A key issue in the current pay and equality ballot is the UCU’s call for a nationally agreed payment to recognise excessive workloads.
1. Staff are working an average of more than two days unpaid every week
In HE, academic staff working across all disciplines work 50.9 hours per week on average.
2. Workload is unmanageable and unsustainable for the majority of academic staff and lecturers
In HE, 83% of academic staff reported that the pace or intensity of work has increased over the past three years. Two thirds of staff reported that their workload is unmanageable at least half of the time and more than a quarter of respondents (28.8%) said that their workloads were unmanageable all or most of the time.
3. Staff are taking on more responsibility and administration
The most frequently reported and highest ranked contributing factors to workload increases were the increasing administrative burden and the widening of duties considered to be within members’ remit. These were closely followed by the impact of restructuring and reductions in staff numbers. Academic staff and lecturers are expected to perform more administrative and departmental tasks and present themselves as more available to students to meet rising expectations, on top of core teaching activities including developing and delivering courses, programmes and research objectives.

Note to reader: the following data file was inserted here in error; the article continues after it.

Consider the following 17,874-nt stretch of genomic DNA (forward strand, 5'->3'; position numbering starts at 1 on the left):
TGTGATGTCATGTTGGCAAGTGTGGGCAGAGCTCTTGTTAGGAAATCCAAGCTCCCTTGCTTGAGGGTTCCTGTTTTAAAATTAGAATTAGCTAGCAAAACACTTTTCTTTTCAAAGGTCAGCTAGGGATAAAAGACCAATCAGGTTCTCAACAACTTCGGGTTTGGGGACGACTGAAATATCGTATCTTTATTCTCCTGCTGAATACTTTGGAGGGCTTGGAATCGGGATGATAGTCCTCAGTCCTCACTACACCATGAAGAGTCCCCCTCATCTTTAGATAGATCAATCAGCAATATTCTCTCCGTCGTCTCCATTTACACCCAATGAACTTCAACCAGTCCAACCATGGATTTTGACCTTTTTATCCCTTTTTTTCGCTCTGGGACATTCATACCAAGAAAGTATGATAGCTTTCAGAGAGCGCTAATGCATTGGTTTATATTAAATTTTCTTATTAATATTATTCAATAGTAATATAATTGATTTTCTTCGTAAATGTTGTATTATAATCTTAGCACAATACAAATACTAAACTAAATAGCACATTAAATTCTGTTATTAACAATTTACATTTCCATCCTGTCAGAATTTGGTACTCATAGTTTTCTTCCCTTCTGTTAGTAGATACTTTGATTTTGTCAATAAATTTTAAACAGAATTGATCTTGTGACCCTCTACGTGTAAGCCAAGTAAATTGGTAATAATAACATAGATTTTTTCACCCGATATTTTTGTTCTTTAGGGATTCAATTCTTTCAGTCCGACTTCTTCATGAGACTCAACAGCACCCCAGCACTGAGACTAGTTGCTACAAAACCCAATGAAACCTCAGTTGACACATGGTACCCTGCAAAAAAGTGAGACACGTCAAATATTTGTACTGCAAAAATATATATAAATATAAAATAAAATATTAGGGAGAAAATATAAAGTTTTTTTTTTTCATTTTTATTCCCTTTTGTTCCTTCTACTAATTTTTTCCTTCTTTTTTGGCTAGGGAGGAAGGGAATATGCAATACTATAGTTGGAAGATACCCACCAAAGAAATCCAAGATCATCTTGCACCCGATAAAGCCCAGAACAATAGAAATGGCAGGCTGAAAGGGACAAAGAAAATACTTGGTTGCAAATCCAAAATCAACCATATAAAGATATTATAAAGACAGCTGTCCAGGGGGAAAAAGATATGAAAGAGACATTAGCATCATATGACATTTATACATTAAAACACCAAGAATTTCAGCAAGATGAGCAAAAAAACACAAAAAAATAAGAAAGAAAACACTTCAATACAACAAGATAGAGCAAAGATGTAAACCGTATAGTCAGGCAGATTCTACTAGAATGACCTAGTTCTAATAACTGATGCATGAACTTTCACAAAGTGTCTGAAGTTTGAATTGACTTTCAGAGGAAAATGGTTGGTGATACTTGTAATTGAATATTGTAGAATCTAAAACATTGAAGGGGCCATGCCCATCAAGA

4. Student expectations have increased
Rising student expectations caused by policy changes aimed at shifting the focus towards students being treated as fee paying consumers, have increased the workloads of academic teaching staff and FE lecturers. Around 33% of HE teaching staff stated that the time they spend marking assignments has increased significantly when compared to three years ago.
5. Professional and career development is suffering as a result of increasing workload
When asked whether the proportion of their time spent on certain activities had increased or decreased over time, both teaching and research academics in HE and FE teaching staff uniformly reported a significant decline in time spent on development activities including attending and presenting at conferences and networking, research and reading, self-directed study or scholarly activity.
Vote YES! in the Pay and Equality Ballot to recognise and address excessive workloads.
Voting is open and runs through to Feb 22nd – post by Feb 20 to ensure your vote counts.
Download this Workload flyer 2019 and put it up in your department